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INGO MAURER (B. 1932)
INGO MAURER (B. 1932)
INGO MAURER (B. 1932)
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INGO MAURER (B. 1932)
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This lot will be removed to Christie’s Park Royal.… Read more
INGO MAURER (B. 1932)

Porca Miseria! [What a Disaster!], A Ceiling Light

Details
INGO MAURER (B. 1932)
Porca Miseria! [What a Disaster!], A Ceiling Light
executed by Ingo Maurer GmbH, steel wire, fragmented white porcelain, cutlery
46 ½ high x 41 ¼ in. wide (117.5 x 105 cm.)

Designed 1994, this example executed circa 2001.

Other examples of this model are included in the collections of The Museum of Modern Art, New York; the Cooper-Hewitt National Design Museum, New York; Waddesdon Manor, United Kingdom.
Provenance
Private Collection, Germany (acquired circa 2001).
Literature
Other examples of this model illustrated:
A. von Vegesack (ed.), Ingo Maurer: Light - Reaching for the moon, exh. cat., Weil am Rhein, Vitra Design Museum, 2004, p. 56.
K. Hastreiter (ed.), Provoking Magic: Lighting of Ingo Maurer, exh. cat., New York, Cooper-Hewitt National Design Museum, 2007-2008, p. 152.
B. Dessecker (ed.), Ingo Maurer Gestalten mit Licht, Munich 2008, pp. 167-168.
Special notice

This lot will be removed to Christie’s Park Royal. Christie’s will inform you if the lot has been sent offsite. Our removal and storage of the lot is subject to the terms and conditions of storage which can be found at Christies.com/storage and our fees for storage are set out in the table below - these will apply whether the lot remains with Christie’s or is removed elsewhere. Please call Christie’s Client Service 24 hours in advance to book a collection time at Christie’s Park Royal. All collections from Christie’s Park Royal will be by pre-booked appointment only. Tel: +44 (0)20 7839 9060 Email: cscollectionsuk@christies.com. If the lot remains at Christie’s it will be available for collection on any working day 9.00 am to 5.00 pm. Lots are not available for collection at weekends.

Brought to you by

Jeremy Morrison
Jeremy Morrison

Lot Essay

Over the last 60 years Ingo Maurer has built an international reputation for constant innovation in lighting and lighting installations. After a brief foray in the United States in the early 1960s, Maurer returned to his native Germany and his first design, ‘Bulb’ (1966), immediately won recognition as part of the Pop Art movement in its playful exploration of the expressive potential of an object from everyday life. Since then he has exhibited internationally with solo-shows at the Fondation Cartier, Paris (1989); Stedelijk Museum, Amsterdam (1993); Museum SantaMòniCA, Barcelona (2001); Vitra Design Museum, Weil, Germany (2002/03); Cooper-Hewitt, National Design Museum, New York (2007) and Fondazione Carsipe, La Spezia, Italy (2008).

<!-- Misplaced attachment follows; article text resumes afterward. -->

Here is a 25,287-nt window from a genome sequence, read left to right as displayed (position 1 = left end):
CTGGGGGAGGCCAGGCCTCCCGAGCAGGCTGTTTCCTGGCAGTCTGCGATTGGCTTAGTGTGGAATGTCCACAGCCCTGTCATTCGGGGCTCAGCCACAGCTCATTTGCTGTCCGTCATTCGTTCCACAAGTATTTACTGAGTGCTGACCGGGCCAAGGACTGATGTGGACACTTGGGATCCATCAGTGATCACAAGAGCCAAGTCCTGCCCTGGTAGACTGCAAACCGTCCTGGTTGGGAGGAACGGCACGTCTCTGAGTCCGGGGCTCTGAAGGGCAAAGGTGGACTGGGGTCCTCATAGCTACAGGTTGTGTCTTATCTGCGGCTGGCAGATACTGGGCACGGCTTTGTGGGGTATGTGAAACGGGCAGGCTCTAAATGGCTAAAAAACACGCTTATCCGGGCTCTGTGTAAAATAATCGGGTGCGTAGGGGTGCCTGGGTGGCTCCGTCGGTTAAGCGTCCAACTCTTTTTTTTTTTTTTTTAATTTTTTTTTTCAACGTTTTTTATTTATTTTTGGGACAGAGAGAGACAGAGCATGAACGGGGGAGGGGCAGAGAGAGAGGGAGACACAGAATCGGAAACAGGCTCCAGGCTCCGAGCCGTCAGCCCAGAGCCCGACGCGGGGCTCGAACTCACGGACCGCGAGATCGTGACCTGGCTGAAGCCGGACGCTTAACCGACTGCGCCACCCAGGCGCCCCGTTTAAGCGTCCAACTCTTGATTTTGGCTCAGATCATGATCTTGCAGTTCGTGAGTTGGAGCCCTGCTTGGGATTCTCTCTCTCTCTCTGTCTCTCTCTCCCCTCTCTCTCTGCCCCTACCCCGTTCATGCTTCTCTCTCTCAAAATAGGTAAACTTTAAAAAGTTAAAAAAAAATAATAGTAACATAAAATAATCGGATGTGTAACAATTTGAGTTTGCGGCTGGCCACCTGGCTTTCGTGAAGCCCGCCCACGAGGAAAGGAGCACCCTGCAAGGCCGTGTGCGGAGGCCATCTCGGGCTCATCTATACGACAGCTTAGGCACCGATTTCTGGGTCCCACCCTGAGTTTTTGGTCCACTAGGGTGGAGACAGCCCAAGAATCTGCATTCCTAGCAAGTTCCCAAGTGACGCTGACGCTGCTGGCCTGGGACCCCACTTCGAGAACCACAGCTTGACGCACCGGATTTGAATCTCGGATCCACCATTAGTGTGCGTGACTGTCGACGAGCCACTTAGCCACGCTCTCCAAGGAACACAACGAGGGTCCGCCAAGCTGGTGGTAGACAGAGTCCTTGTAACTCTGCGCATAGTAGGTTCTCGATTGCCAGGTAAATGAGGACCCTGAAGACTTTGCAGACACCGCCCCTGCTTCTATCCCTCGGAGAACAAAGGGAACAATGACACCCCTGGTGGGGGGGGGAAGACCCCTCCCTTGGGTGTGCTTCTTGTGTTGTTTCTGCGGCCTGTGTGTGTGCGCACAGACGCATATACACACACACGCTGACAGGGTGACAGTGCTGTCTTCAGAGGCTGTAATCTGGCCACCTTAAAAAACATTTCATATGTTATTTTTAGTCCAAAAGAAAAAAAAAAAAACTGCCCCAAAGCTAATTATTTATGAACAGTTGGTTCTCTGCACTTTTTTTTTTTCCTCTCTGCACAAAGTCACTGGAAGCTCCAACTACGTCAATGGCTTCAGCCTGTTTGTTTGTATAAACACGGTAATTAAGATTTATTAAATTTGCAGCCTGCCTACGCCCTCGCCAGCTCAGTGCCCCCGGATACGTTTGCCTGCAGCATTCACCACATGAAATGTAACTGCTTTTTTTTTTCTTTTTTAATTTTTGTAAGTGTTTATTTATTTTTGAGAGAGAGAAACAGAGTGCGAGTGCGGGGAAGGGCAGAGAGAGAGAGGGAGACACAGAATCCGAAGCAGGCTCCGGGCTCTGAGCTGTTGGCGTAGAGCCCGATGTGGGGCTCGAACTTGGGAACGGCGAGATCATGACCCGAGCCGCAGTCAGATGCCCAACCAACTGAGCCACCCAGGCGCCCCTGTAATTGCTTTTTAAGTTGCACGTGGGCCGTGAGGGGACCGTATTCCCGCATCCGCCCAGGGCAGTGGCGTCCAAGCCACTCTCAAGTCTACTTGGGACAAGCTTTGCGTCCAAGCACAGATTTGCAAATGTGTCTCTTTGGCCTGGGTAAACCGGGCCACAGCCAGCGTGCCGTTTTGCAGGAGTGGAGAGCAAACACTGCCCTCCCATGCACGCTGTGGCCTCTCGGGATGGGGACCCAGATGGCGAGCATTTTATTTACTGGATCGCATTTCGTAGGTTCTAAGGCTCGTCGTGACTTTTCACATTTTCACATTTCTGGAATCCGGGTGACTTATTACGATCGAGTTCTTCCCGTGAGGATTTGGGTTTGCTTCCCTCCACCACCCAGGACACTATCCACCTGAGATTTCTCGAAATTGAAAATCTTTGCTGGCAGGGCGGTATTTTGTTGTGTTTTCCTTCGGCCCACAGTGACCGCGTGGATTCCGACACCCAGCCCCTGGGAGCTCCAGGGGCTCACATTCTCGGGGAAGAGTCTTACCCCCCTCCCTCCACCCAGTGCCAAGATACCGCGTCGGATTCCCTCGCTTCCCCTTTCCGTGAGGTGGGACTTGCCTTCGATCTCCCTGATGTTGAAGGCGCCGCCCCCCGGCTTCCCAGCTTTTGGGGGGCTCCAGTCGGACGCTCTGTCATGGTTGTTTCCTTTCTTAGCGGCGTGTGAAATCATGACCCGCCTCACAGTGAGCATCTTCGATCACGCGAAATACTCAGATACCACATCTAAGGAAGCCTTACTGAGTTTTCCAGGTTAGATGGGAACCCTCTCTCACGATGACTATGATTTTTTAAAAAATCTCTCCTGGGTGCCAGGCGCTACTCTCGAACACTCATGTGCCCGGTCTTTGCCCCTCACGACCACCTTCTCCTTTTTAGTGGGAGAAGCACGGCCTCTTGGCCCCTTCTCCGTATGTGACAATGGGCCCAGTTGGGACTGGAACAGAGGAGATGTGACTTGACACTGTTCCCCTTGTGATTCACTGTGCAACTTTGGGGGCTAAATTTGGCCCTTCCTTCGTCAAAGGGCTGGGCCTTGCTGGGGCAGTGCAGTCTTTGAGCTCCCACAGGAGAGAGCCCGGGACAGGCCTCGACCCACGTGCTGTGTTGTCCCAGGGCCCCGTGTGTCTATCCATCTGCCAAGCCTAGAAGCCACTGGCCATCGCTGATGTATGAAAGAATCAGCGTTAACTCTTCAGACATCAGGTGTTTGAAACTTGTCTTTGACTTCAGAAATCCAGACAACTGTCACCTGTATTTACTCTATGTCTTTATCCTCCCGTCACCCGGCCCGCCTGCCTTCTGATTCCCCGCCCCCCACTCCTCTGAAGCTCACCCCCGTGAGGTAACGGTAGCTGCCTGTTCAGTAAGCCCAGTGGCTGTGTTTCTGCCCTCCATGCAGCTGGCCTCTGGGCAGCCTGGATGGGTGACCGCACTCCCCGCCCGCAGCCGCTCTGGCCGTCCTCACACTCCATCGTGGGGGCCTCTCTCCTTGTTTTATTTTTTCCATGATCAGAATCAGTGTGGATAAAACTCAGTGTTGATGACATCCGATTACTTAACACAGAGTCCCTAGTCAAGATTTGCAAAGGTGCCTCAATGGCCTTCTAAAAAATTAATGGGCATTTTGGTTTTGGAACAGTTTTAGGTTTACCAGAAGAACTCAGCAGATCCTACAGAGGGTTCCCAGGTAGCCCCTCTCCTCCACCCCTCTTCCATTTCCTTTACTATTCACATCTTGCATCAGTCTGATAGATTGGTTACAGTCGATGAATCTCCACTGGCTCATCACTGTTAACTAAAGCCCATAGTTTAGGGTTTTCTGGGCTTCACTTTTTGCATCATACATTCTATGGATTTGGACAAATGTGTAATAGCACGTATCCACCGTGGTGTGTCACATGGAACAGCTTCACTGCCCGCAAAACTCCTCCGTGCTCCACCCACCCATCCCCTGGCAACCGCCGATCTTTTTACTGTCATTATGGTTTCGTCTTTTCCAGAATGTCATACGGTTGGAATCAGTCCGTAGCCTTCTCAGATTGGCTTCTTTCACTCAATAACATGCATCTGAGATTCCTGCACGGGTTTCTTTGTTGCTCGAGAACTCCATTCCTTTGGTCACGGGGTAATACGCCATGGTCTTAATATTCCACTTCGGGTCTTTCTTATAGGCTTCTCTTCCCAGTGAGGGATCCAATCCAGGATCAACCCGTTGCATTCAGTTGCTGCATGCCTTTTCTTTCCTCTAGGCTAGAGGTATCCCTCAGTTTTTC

The inspiration for Maurer’s seminal Porca Miseria! was a 1990 commission for light sculptures for the owners of the Villa Wacker on
Lake Constance, a late 19th century building including interiors by Peter Behrens, one of the leading German Jugendstil designers. Faced with the owners’ cool and sober contemporary kitchen Maurer initially experimented with paper-based lighting but came upon the inspiration of broken white tableware seemingly in mid-explosion. The resultant interplay of light and shadow, of motion and dynamism, and its uncontrolled energy was heightened by its context within the sparse, ordered interior. Around four years later, in 1994, Maurer developed the unnamed lamp further into a more complex version, which he revealed at the Euroluce international lighting exhibition in Milan. Initially the design was called ‘Zabriskie Point’, after the 1970 film of that title by Michelangelo Antonioni which shows a building being blown up in slow motion in an extended sequence. However, when one Italian visitor saw the exploded shards and cutlery he commented “Porca Miseria!” (a colloquial phrase meaning “what a disaster!”) and a delighted Maurer
adopted this name.

Its appearance is the result of both accident and design, and its vibrant appeal disguises the laborious nature of fabrication. Each is custom - made on commission and unique. Initially the plates are broken – either with a hammer or by being dropped on the floor – and the arbitrary nature of the results are guides to the subsequent creation. Some fragments can be incorporated onto an armature directly, others require further shaping and smoothing as the overall form takes shape. The controlled disorder of the design, solidifying fleeting spontaneity, is one of Maurer’s most celebrated designs.

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